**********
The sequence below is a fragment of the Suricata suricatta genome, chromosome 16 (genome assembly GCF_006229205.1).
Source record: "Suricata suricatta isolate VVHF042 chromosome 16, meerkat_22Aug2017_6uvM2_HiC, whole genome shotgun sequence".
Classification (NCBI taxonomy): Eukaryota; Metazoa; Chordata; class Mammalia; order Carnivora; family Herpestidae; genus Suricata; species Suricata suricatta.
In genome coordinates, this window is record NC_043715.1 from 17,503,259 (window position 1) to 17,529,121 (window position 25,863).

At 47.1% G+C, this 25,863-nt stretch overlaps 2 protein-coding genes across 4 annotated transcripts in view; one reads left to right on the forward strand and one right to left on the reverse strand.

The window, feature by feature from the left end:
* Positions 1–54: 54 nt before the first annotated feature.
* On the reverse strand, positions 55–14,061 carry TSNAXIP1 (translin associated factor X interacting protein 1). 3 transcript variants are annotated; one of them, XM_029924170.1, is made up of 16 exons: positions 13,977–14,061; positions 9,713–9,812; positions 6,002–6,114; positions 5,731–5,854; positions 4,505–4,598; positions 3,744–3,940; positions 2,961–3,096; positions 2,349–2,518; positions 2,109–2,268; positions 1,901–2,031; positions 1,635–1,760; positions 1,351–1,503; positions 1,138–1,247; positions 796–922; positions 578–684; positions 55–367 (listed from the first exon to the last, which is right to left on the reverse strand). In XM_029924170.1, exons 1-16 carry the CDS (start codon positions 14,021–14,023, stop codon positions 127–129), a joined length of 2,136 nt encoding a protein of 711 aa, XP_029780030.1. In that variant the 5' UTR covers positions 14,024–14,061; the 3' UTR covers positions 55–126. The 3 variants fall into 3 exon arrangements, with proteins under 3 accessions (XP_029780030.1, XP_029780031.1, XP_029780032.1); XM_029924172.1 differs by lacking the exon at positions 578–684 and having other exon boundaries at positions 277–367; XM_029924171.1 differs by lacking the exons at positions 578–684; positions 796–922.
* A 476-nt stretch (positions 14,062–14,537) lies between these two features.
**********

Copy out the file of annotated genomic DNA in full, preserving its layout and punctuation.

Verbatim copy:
The sequence below is a fragment of the Suricata suricatta genome, chromosome 16 (genome assembly GCF_006229205.1).
Source record: "Suricata suricatta isolate VVHF042 chromosome 16, meerkat_22Aug2017_6uvM2_HiC, whole genome shotgun sequence".
Classification (NCBI taxonomy): Eukaryota; Metazoa; Chordata; class Mammalia; order Carnivora; family Herpestidae; genus Suricata; species Suricata suricatta.
In genome coordinates, this window is record NC_043715.1 from 17,503,259 (window position 1) to 17,529,121 (window position 25,863).

At 47.1% G+C, this 25,863-nt stretch overlaps 2 protein-coding genes across 4 annotated transcripts in view; one reads left to right on the forward strand and one right to left on the reverse strand.

The window, feature by feature from the left end:
* Positions 1–54: 54 nt before the first annotated feature.
* On the reverse strand, positions 55–14,061 carry TSNAXIP1 (translin associated factor X interacting protein 1). 3 transcript variants are annotated; one of them, XM_029924170.1, is made up of 16 exons: positions 13,977–14,061; positions 9,713–9,812; positions 6,002–6,114; positions 5,731–5,854; positions 4,505–4,598; positions 3,744–3,940; positions 2,961–3,096; positions 2,349–2,518; positions 2,109–2,268; positions 1,901–2,031; positions 1,635–1,760; positions 1,351–1,503; positions 1,138–1,247; positions 796–922; positions 578–684; positions 55–367 (listed from the first exon to the last, which is right to left on the reverse strand). In XM_029924170.1, exons 1-16 carry the CDS (start codon positions 14,021–14,023, stop codon positions 127–129), a joined length of 2,136 nt encoding a protein of 711 aa, XP_029780030.1. In that variant the 5' UTR covers positions 14,024–14,061; the 3' UTR covers positions 55–126. The 3 variants fall into 3 exon arrangements, with proteins under 3 accessions (XP_029780030.1, XP_029780031.1, XP_029780032.1); XM_029924172.1 differs by lacking the exon at positions 578–684 and having other exon boundaries at positions 277–367; XM_029924171.1 differs by lacking the exons at positions 578–684; positions 796–922.
* A 476-nt stretch (positions 14,062–14,537) lies between these two features.